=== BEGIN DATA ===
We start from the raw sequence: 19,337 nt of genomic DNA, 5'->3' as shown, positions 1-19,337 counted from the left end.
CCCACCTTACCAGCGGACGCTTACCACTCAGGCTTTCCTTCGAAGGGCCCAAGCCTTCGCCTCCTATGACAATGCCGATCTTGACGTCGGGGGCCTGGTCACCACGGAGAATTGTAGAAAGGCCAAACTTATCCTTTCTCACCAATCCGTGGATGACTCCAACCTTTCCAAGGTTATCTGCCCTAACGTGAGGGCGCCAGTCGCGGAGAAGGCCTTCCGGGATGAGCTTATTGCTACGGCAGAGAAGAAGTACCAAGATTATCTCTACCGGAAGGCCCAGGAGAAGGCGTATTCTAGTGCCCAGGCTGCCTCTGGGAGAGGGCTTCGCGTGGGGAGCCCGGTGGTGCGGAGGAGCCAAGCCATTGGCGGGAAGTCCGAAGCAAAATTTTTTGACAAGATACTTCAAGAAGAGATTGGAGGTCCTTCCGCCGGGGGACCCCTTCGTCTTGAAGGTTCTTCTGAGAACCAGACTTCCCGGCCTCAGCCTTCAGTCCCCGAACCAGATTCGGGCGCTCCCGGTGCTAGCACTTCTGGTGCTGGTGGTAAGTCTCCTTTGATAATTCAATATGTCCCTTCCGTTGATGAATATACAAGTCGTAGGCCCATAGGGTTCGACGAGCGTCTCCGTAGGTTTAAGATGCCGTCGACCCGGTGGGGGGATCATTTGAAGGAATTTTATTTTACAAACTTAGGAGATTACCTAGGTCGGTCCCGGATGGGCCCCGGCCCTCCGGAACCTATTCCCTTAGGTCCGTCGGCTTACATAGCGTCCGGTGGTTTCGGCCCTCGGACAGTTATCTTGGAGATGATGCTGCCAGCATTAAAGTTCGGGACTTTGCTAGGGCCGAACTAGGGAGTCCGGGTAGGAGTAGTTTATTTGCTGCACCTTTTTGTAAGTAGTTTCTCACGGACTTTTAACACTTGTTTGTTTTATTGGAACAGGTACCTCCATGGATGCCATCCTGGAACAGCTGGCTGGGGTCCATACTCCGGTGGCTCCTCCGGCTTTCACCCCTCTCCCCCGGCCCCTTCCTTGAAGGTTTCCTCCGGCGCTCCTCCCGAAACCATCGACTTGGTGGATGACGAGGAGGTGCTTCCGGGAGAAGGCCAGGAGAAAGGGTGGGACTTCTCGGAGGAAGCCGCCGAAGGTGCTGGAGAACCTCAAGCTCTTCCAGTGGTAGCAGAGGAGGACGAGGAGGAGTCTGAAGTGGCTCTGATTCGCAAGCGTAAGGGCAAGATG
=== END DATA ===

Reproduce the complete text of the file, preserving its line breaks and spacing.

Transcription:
We start from the raw sequence: 19,337 nt of genomic DNA, 5'->3' as shown, positions 1-19,337 counted from the left end.
CCCACCTTACCAGCGGACGCTTACCACTCAGGCTTTCCTTCGAAGGGCCCAAGCCTTCGCCTCCTATGACAATGCCGATCTTGACGTCGGGGGCCTGGTCACCACGGAGAATTGTAGAAAGGCCAAACTTATCCTTTCTCACCAATCCGTGGATGACTCCAACCTTTCCAAGGTTATCTGCCCTAACGTGAGGGCGCCAGTCGCGGAGAAGGCCTTCCGGGATGAGCTTATTGCTACGGCAGAGAAGAAGTACCAAGATTATCTCTACCGGAAGGCCCAGGAGAAGGCGTATTCTAGTGCCCAGGCTGCCTCTGGGAGAGGGCTTCGCGTGGGGAGCCCGGTGGTGCGGAGGAGCCAAGCCATTGGCGGGAAGTCCGAAGCAAAATTTTTTGACAAGATACTTCAAGAAGAGATTGGAGGTCCTTCCGCCGGGGGACCCCTTCGTCTTGAAGGTTCTTCTGAGAACCAGACTTCCCGGCCTCAGCCTTCAGTCCCCGAACCAGATTCGGGCGCTCCCGGTGCTAGCACTTCTGGTGCTGGTGGTAAGTCTCCTTTGATAATTCAATATGTCCCTTCCGTTGATGAATATACAAGTCGTAGGCCCATAGGGTTCGACGAGCGTCTCCGTAGGTTTAAGATGCCGTCGACCCGGTGGGGGGATCATTTGAAGGAATTTTATTTTACAAACTTAGGAGATTACCTAGGTCGGTCCCGGATGGGCCCCGGCCCTCCGGAACCTATTCCCTTAGGTCCGTCGGCTTACATAGCGTCCGGTGGTTTCGGCCCTCGGACAGTTATCTTGGAGATGATGCTGCCAGCATTAAAGTTCGGGACTTTGCTAGGGCCGAACTAGGGAGTCCGGGTAGGAGTAGTTTATTTGCTGCACCTTTTTGTAAGTAGTTTCTCACGGACTTTTAACACTTGTTTGTTTTATTGGAACAGGTACCTCCATGGATGCCATCCTGGAACAGCTGGCTGGGGTCCATACTCCGGTGGCTCCTCCGGCTTTCACCCCTCTCCCCCGGCCCCTTCCTTGAAGGTTTCCTCCGGCGCTCCTCCCGAAACCATCGACTTGGTGGATGACGAGGAGGTGCTTCCGGGAGAAGGCCAGGAGAAAGGGTGGGACTTCTCGGAGGAAGCCGCCGAAGGTGCTGGAGAACCTCAAGCTCTTCCAGTGGTAGCAGAGGAGGACGAGGAGGAGTCTGAAGTGGCTCTGATTCGCAAGCGTAAGGGCAAGATG